Eight Innovative Ideas That Came Out of the 2014 APSCU Convention

The 2014 APSCU Annual Convention and Exposition included five keynote speakers, several hundred exhibitors, and dozens of breakout sessions, all energized around one theme: the education evolution. During the many facets of the Convention, there were eight ideas that regularly emerged about how best to innovate and collaborate in postsecondary education:

  1. The terms 'military-friendly' and 'veteran-friendly' are upheld through a framework that promotes transparency, compliance and support for student veterans, student servicemembers and their families.
    "Defining Military-Friendly and Veteran-Friendly: A Blueprint for Sector Success"

    2014 Convention attendees
  2. There is a strong need to demonstrate value of competency-based programs to students, employers and politicians. The best way to do this is through direct assessment of the program which will define competencies, survey employers to validate the competencies, and empirically demonstrate validity and reliability of competency-based learning.
    "Innovations in Direct/Competency-Based Assessment and Learning to Ensure Employability"

  3. The role of innovation in the next generation of higher education will be all about knowledge-sharing and acquiring a deeper understanding of the students that institutions will serve.
    "The Value of Innovation in Higher Education" – Leslie Sanchez

  4. We must empower people to make choices about their education. We need to embrace the digital revolution and move towards customized learning. Allow students to learn at their own pace through competency-based education.
    "Leading in a Climate of Change" – former Governor Jeb Bush

    Charlie Cook
  5. Millennial voters don't hate government, but they don't love government. Their impression is that government doesn't work well after witnessing the Administrations of Bush and Obama, so they are more are willing to consider private sector options, but social issues are deal-breakers for this demographic.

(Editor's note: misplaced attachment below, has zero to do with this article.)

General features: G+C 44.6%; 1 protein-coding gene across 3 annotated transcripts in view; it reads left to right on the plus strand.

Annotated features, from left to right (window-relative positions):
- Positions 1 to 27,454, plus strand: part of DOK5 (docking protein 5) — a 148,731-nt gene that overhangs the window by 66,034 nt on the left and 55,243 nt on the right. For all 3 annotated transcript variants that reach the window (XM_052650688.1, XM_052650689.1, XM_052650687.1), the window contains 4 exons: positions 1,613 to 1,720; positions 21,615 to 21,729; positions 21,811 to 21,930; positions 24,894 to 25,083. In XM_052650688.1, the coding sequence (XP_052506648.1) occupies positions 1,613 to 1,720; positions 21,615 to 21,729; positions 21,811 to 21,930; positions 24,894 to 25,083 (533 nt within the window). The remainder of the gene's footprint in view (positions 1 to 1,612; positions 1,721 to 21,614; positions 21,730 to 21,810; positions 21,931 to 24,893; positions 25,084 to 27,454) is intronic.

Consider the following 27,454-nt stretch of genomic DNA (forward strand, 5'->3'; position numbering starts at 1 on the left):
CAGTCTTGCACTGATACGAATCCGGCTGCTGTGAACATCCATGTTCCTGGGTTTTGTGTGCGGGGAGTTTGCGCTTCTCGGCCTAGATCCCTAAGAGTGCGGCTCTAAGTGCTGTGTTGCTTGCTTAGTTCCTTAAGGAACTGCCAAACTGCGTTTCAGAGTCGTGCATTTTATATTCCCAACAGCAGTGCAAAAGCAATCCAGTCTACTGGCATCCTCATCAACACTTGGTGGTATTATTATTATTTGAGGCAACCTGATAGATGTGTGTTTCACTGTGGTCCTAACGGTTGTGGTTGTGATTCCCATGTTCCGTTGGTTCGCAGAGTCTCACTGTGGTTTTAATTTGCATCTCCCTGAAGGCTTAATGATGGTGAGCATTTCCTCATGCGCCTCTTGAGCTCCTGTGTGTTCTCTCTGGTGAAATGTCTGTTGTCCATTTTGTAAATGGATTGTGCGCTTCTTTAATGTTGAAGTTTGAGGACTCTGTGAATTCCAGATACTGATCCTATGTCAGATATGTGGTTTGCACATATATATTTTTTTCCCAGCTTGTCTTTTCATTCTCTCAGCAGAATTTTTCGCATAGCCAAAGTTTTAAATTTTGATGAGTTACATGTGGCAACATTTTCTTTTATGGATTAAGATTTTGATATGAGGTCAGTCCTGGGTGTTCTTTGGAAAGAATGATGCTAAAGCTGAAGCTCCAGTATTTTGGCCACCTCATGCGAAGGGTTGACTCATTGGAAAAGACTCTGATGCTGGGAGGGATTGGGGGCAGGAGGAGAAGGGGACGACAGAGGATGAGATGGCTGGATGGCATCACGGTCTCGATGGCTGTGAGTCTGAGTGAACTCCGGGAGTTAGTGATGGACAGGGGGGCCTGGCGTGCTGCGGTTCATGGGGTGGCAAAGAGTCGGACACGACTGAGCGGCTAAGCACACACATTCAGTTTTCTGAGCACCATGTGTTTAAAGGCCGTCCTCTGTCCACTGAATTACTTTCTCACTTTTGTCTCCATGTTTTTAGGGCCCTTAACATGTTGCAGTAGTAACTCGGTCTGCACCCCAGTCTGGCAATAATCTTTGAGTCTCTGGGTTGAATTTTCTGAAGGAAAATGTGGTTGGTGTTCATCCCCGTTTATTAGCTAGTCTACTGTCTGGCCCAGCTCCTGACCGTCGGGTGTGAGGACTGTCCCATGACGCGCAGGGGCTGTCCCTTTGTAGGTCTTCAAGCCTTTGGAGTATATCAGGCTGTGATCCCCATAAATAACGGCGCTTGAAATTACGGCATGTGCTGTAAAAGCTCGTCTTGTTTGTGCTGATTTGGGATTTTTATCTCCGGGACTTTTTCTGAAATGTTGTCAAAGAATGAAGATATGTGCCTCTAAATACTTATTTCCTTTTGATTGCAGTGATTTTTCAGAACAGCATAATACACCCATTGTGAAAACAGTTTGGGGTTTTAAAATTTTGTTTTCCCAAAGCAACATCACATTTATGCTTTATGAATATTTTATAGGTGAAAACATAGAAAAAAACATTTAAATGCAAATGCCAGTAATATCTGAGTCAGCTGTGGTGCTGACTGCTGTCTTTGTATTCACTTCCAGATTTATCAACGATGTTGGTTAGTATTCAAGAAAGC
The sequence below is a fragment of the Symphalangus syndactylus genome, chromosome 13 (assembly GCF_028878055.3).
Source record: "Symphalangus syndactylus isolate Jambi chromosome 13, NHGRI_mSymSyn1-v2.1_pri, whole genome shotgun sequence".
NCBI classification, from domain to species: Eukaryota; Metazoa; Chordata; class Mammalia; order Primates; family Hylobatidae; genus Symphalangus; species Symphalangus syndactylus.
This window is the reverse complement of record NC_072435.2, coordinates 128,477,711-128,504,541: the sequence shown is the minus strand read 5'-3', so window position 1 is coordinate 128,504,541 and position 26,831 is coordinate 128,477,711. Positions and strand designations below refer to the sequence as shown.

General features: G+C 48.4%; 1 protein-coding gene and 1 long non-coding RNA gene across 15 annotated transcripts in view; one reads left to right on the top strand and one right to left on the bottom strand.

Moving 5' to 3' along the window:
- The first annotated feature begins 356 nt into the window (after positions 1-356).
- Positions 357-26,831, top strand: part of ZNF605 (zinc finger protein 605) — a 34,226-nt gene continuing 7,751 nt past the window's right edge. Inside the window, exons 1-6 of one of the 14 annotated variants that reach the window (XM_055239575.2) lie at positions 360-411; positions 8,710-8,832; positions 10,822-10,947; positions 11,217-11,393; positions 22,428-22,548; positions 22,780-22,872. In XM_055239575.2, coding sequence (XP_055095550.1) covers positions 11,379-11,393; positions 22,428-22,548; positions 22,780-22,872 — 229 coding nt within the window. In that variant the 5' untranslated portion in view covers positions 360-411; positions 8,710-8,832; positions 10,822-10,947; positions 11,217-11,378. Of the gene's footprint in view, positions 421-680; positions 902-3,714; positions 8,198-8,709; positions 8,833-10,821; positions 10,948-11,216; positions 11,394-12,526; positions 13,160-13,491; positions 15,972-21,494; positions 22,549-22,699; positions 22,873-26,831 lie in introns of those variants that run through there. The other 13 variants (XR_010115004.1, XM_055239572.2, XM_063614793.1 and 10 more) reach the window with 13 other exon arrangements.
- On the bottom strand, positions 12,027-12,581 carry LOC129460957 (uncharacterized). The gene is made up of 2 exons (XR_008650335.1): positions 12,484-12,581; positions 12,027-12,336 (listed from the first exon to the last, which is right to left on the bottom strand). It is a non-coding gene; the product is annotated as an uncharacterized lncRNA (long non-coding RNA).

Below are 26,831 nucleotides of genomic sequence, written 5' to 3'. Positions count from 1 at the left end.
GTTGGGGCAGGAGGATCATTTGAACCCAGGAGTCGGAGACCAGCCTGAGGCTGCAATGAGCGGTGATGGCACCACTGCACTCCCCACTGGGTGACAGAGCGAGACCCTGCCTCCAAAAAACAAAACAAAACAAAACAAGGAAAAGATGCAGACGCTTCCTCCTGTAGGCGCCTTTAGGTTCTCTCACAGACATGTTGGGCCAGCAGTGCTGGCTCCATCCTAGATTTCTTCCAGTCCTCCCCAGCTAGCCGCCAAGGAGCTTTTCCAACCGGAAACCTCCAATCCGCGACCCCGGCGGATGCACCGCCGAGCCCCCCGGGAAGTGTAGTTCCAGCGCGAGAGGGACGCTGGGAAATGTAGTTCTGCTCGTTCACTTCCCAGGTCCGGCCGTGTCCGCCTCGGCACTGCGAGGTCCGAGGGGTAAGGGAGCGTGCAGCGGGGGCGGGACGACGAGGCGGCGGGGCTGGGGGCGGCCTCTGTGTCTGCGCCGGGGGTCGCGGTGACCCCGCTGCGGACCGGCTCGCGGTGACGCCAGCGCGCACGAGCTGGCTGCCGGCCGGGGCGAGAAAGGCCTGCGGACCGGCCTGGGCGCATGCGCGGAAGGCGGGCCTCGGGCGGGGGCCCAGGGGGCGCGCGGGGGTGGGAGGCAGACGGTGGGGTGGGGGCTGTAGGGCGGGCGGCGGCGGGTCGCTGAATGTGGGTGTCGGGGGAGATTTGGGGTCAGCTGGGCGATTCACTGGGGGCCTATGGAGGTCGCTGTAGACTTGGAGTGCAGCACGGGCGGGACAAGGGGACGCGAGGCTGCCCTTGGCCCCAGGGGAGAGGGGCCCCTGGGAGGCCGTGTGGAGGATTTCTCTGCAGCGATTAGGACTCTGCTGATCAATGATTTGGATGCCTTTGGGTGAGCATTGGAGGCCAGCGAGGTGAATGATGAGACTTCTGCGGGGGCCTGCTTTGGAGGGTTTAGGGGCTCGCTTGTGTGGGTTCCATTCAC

"A Political Outlook from Charlie Cook" – Charlie Cook

  6. By 2022, the United States will fall short by 11 million of the necessary number of workers with postsecondary education. In terms of the Workforce Investment Act, it's important for institutions to connect with the workforce boards in their local communities and states to collaborate on shared goals and make sure their voices are heard.
    "Workforce Investment Act"

  7. Open badges help standardize specific student achievements, but help provide more transparency for employers and their needs, as well as customization for students. Open badges should originate from a recognized brand, require some form of rigor in the subject, and should represent marketable skills.
    "From College to Careers: Sharing Competencies through Open Badges"

  8. The stigma associated with vocational or technical training lies in tension between young people who are pro-education and the older generations who only want to invest in what will benefit them, while business is caught in the middle of that tension.
    "The Value of Innovation in Higher Education" – Dr. Marci Rossell

Overall, some of the most recurring themes throughout the convention emphasized collaboration between institutions and employers, lifted-up the various ways to implement a competency-based education program, and how institutions can translate curriculum and employer efforts into measurable outcomes.

The 2015 APSCU Annual Convention and Exposition will be held in Denver, Colorado on June 2-5. Stay tuned for more updates on next year's event.



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PSCUs open doors to many of the 9 million unemployed and 90 million undereducated Americans by providing a skills-based education. To remain competitive over the next decade, we must identify between 8 and 23 million new workers with postsecondary skills. PSCUs are a necessary part of that solution, having produced over 800,000 degrees last year alone.